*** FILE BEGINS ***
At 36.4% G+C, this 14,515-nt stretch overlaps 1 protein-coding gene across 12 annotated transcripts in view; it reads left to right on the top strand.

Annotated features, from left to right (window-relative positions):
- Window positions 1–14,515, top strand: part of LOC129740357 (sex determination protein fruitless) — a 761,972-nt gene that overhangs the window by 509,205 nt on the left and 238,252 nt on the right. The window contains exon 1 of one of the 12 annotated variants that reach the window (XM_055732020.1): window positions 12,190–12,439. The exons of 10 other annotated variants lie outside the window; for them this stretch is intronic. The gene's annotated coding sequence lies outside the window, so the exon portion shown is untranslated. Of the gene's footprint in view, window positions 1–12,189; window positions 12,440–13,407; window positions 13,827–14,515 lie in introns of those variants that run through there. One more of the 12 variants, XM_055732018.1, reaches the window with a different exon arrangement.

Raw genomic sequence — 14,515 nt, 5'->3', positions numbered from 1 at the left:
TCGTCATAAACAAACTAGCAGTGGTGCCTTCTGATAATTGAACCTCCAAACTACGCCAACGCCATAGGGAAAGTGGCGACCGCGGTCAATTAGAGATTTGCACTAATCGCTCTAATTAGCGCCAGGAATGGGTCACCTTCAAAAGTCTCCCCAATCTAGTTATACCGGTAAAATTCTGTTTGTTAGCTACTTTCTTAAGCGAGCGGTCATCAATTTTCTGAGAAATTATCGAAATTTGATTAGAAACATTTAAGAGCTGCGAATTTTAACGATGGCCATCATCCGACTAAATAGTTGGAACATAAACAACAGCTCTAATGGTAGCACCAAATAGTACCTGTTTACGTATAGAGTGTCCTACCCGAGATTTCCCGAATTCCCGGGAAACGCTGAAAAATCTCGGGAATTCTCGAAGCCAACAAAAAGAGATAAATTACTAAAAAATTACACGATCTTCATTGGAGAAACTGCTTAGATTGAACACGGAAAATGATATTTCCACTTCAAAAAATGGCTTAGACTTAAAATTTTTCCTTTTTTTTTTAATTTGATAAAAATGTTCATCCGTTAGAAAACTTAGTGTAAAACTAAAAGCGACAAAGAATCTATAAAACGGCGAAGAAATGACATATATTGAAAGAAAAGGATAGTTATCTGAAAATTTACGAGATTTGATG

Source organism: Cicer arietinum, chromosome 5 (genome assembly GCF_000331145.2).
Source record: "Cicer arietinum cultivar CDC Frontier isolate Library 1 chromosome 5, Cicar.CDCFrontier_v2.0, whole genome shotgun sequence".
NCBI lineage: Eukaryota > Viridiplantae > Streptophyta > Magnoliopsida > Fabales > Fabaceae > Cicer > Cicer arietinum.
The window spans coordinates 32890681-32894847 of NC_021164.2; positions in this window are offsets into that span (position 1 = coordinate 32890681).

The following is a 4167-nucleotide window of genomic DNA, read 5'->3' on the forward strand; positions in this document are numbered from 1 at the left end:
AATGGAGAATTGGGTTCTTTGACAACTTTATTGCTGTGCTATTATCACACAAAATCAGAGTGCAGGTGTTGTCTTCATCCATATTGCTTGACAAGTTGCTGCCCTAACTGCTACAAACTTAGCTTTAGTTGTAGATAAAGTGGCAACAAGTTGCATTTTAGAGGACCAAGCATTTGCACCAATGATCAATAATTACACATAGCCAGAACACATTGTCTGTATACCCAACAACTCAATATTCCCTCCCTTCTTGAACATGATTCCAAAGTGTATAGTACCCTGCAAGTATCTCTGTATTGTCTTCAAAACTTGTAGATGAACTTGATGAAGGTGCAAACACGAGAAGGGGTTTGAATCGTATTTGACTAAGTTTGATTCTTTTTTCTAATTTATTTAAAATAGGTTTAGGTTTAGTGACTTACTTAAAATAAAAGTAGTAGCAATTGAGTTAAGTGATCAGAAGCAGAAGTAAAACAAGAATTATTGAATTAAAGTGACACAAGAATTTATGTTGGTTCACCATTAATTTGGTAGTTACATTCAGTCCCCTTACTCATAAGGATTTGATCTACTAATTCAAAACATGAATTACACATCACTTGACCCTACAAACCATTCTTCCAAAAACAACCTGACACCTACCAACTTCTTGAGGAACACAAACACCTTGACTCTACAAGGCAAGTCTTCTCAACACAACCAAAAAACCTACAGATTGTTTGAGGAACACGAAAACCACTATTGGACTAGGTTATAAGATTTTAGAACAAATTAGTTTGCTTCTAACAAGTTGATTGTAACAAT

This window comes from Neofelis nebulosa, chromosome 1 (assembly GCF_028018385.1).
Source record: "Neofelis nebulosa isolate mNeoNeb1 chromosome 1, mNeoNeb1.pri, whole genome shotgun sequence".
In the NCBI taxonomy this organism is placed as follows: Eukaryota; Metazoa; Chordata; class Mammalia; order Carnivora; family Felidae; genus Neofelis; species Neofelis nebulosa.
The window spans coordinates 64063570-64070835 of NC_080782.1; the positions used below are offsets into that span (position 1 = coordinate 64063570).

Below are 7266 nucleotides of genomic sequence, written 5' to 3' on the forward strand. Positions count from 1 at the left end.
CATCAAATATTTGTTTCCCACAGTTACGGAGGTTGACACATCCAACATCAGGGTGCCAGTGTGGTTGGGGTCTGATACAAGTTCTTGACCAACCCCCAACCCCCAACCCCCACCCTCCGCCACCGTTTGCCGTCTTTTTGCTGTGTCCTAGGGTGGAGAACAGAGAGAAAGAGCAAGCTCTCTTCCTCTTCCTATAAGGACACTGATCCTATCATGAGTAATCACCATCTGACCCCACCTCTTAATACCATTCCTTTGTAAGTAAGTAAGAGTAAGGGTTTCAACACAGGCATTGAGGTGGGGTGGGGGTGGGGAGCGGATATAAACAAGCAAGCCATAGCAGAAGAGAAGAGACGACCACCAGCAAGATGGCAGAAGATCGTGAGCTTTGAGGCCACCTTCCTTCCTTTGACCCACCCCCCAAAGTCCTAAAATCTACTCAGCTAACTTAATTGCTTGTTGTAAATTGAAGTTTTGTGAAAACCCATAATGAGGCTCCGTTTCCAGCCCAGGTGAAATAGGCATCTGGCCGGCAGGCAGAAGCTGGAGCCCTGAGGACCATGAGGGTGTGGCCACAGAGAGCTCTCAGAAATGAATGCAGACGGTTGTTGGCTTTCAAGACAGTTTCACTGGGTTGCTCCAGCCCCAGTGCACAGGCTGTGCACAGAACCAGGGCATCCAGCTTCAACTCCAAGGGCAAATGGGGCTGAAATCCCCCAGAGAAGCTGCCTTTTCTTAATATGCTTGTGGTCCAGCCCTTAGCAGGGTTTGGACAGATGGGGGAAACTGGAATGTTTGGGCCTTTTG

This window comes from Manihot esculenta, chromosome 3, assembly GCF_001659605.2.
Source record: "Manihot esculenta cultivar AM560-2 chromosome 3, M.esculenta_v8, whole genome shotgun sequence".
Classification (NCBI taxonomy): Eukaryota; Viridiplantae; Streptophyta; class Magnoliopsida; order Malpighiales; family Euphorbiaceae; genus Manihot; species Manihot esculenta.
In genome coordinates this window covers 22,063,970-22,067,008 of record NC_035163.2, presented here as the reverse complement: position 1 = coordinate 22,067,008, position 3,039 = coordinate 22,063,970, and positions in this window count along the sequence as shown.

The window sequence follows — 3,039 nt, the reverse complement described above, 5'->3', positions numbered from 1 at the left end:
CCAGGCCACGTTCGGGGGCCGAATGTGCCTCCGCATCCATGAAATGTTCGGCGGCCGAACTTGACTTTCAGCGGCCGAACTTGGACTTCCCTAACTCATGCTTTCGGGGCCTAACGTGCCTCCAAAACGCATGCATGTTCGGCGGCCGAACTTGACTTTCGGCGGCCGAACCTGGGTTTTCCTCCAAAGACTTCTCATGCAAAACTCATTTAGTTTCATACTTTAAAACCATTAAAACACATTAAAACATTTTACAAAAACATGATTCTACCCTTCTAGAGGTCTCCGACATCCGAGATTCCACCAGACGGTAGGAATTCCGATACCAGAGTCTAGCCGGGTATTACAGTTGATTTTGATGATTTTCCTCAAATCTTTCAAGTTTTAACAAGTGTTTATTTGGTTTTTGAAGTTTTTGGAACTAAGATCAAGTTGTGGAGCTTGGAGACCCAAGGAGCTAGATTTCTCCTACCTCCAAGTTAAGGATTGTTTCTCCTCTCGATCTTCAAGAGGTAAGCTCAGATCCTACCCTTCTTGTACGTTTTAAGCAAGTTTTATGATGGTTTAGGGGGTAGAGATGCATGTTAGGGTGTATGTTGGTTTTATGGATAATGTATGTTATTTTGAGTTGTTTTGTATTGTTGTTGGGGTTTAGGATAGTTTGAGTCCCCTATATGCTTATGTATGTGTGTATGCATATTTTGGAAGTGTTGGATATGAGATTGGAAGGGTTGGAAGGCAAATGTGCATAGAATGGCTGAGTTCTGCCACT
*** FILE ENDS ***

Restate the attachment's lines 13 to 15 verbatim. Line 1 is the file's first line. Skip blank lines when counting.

Source record: "Neofelis nebulosa isolate mNeoNeb1 chromosome 1, mNeoNeb1.pri, whole genome shotgun sequence".
In the NCBI taxonomy this organism is placed as follows: Eukaryota; Metazoa; Chordata; class Mammalia; order Carnivora; family Felidae; genus Neofelis; species Neofelis nebulosa.
The window spans coordinates 64063570-64070835 of NC_080782.1; the positions used below are offsets into that span (position 1 = coordinate 64063570).